National Women’s Health Week National Women’s Health Week
Centers for Disease Control and Prevention
Join the movement and celebrate women’s health. National Women’s Health Week begins on Mother’s Day each year. It’s a reminder to women to take care of themselves, and to make health a priority.
Join the movement and Celebrate Women’s Health
National Women’s Health Week (NWHW) begins on Mother’s Day each year. It’s a reminder to women to take care of themselves, and to make health a priority. Improving women’s health is not limited to the doctor’s office or hospital. Improving women’s health starts at home with individuals and families taking steps to live safer, healthier lives.
The theme for National Women’s Health Week is "It’s Your Time." This year, make a pact with yourself to live a healthier life and take time for you.
Indulge in healthy eating.
With the wealth of information available, you might find it difficult to sort through what’s right for you about nutrition and food choices. Don’t make it difficult. Start with simple things like less salt, smaller portions, and adding more fruits and vegetables to your diet.
•Fruits and vegetables
Treat yourself to a lifestyle that includes physical activity.
Adults should get 2½ hours of moderate physical activity each week. Seems too overwhelming? Try breaking it up into smaller chunks of time during the day, and spreading it throughout the week. Start with a brisk 10 minute walk, or start a garden, dance or swim a few laps in the pool. Give it a try!
•Physical activity for everyone
•Water: Meeting your daily fluid needs
Pamper your mind and body. Take time for you! Reduce stress.
Manage stress at home, work, and school by taking steps to identify what may be stressing you and how to reduce or cope with it.
•Coping with stress
•Manage stress (healthfinder.gov)
Include regular medical and dental check-ups on your to-do-list.
As you schedule the family’s check-up and doctor visits, make sure to schedule your appointments. Health exams and tests can help find potential conditions before they start, or before they become problems, when your chances for treatment and cure are better. Take charge of your health, schedule your appointments today!
•Check-Ups are important
•Women: Stay healthy at any age (AHRQ)
Don’t let your disability keep you from a healthy lifestyle.
About 27 million women in the U.S. have disabilities – and the number is growing. Women with disabilities may need specialty care to address individual needs. In addition, you need the same general health care as women without disabilities. Having a disability doesn’t mean you can’t be healthy.
•Physical activity and arthritis
•Women with disabilities
•Activity tips for specific disabilities or conditions (NCPAD)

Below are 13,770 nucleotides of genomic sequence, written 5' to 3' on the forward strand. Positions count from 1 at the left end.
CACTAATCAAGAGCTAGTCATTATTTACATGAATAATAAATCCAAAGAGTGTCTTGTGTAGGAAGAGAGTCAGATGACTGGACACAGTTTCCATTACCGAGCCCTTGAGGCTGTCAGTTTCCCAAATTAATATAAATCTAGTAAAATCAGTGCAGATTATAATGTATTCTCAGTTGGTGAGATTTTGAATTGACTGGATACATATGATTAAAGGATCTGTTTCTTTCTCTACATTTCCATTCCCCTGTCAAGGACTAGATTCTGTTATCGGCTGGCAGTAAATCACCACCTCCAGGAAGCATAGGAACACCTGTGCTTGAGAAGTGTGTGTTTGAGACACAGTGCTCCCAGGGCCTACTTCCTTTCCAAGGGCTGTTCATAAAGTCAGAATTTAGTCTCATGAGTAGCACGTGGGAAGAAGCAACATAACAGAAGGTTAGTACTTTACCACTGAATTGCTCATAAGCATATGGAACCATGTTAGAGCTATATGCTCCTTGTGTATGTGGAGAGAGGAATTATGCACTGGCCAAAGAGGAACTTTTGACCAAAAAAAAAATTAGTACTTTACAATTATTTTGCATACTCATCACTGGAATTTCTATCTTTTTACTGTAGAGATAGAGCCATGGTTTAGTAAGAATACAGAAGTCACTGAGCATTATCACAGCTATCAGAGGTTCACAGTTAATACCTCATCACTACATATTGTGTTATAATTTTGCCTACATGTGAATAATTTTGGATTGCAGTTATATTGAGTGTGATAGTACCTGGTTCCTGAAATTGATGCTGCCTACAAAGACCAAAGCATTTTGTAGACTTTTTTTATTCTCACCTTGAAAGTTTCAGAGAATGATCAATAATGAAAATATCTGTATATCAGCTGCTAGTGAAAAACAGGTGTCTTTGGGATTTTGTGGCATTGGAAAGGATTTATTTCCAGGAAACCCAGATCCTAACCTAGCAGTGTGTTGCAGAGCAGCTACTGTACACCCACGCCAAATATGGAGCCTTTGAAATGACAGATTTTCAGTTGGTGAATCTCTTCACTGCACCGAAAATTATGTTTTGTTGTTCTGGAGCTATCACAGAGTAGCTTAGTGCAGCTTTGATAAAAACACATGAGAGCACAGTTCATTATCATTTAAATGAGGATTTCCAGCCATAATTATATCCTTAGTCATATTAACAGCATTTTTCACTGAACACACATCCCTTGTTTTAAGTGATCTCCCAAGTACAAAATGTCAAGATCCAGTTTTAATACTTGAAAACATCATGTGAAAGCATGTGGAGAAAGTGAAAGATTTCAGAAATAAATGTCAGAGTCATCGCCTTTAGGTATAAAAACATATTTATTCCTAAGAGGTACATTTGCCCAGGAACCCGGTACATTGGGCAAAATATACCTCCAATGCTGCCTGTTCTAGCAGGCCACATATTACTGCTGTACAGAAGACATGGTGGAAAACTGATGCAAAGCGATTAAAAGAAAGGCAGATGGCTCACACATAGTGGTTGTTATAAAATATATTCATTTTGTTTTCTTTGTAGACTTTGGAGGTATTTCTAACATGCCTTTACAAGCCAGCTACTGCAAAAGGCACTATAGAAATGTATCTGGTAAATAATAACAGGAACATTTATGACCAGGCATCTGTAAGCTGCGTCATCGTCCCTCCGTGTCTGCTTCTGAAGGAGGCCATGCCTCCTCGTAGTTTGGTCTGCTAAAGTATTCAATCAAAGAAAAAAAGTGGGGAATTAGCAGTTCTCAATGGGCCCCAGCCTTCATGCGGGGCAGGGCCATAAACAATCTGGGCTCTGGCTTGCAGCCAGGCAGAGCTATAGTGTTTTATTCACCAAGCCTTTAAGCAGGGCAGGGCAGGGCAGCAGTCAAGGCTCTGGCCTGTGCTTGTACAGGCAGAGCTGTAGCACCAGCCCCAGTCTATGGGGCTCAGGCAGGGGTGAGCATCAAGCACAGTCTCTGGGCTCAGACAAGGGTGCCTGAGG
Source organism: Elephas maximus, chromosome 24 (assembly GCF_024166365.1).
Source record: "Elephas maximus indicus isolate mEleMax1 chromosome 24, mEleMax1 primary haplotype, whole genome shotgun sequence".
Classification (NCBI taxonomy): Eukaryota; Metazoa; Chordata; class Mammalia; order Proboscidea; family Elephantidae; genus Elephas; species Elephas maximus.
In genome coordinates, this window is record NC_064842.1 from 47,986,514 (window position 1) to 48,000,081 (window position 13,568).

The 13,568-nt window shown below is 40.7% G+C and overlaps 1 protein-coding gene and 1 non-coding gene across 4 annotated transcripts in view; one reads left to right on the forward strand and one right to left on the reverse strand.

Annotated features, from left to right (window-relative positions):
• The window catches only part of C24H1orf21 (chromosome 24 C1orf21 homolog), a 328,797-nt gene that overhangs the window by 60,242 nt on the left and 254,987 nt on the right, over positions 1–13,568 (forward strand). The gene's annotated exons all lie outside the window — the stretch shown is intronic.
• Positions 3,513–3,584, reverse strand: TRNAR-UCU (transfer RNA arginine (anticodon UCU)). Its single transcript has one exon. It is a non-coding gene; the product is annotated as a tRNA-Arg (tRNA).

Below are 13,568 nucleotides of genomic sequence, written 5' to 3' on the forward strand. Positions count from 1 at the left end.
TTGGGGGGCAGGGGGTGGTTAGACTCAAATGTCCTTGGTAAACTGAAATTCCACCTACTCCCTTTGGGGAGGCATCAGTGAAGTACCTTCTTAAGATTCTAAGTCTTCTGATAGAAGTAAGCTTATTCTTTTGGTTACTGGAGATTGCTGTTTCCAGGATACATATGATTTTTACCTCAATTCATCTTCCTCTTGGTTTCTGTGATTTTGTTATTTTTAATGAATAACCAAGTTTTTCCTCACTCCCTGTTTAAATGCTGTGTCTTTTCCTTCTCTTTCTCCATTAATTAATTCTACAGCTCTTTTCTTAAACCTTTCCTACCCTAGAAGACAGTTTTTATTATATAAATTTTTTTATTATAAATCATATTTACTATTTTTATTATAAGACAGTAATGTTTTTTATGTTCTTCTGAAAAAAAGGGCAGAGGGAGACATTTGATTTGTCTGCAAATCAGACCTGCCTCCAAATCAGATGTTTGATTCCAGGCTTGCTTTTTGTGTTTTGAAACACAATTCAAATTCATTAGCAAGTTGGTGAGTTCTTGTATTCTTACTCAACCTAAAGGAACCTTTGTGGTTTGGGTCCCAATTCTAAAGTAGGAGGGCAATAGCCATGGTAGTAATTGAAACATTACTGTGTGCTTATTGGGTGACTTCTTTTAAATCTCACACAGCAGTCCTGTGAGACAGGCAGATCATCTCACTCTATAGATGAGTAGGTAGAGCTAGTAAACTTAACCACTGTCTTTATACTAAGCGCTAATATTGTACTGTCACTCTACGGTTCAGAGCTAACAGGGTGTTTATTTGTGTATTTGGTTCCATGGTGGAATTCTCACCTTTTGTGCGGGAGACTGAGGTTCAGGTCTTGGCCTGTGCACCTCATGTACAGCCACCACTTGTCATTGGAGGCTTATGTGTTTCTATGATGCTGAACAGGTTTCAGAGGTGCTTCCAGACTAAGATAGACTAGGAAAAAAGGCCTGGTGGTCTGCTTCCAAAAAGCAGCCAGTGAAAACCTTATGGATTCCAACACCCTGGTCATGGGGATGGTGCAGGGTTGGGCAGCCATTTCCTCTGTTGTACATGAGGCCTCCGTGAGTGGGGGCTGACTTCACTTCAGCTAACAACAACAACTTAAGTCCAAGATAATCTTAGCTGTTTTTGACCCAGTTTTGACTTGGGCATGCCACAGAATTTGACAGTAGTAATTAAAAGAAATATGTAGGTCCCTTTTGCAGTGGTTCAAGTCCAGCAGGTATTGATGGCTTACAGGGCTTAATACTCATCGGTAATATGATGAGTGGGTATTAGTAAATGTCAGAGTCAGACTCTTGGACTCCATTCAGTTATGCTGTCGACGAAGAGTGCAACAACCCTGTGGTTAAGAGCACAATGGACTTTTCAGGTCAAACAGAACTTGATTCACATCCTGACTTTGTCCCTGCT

Enjoy 7-9 hours of sleep per night.
Not only does it feel great to get a good night’s sleep, it can also reduce the chance of chronic illnesses such as diabetes, cardiovascular disease, obesity, and depression. Adults need 7-9 hours of sleep per night.
•Sleep and sleep disorders
•Insufficient sleep is a public health epidemic
Pregnant? Text4baby gives you and your baby a great start together.
Text4baby is a free service that provides pregnant women and new moms with free text messages each week on having a healthy pregnancy and caring for a new baby. The messages are timed to your due date or the baby’s date of birth.
•Text4baby for pregnant women and new moms
Take health on the go.
With a busy schedule, you may be less likely to make good health choices. Plan ahead, prepare healthy snacks that are low in fat, calories, sugar and sodium. Find alternative ways to fit in physical activity.
•Nutrition for everyone
•Physical activity for a healthy weight
•Most Americans should consume less sodium
Helping Women Who Want to Quit Smoking.
An estimated 18% of women in the United States smoke cigarettes. But surveys indicate that at least three out of four of them want to quit. This May, let moms who smoke know that they’ve taken great care of their families and that now you want them to do something important for themselves: quit smoking.
Let them know that you are supportive. Smoking cessation treatment and social support derived from family and friends improve cessation rates. Send a supportive e-card that encourages them to quit. Let them know about resources like 1-800-QUIT-NOW (1-800-784-8669) and Smokefree Women that can help them quit for good.
Be safe, everyday.
Wash your hands to stop the spread of germs. Wear seat belts at all times, and make sure to protect your skin from the harmful rays of the sun.
•Wash your hands.
•Intimate partner violence can lead to serious injury
•Seat Belts: Every person, every seat, every trip
•Prevent skin cancer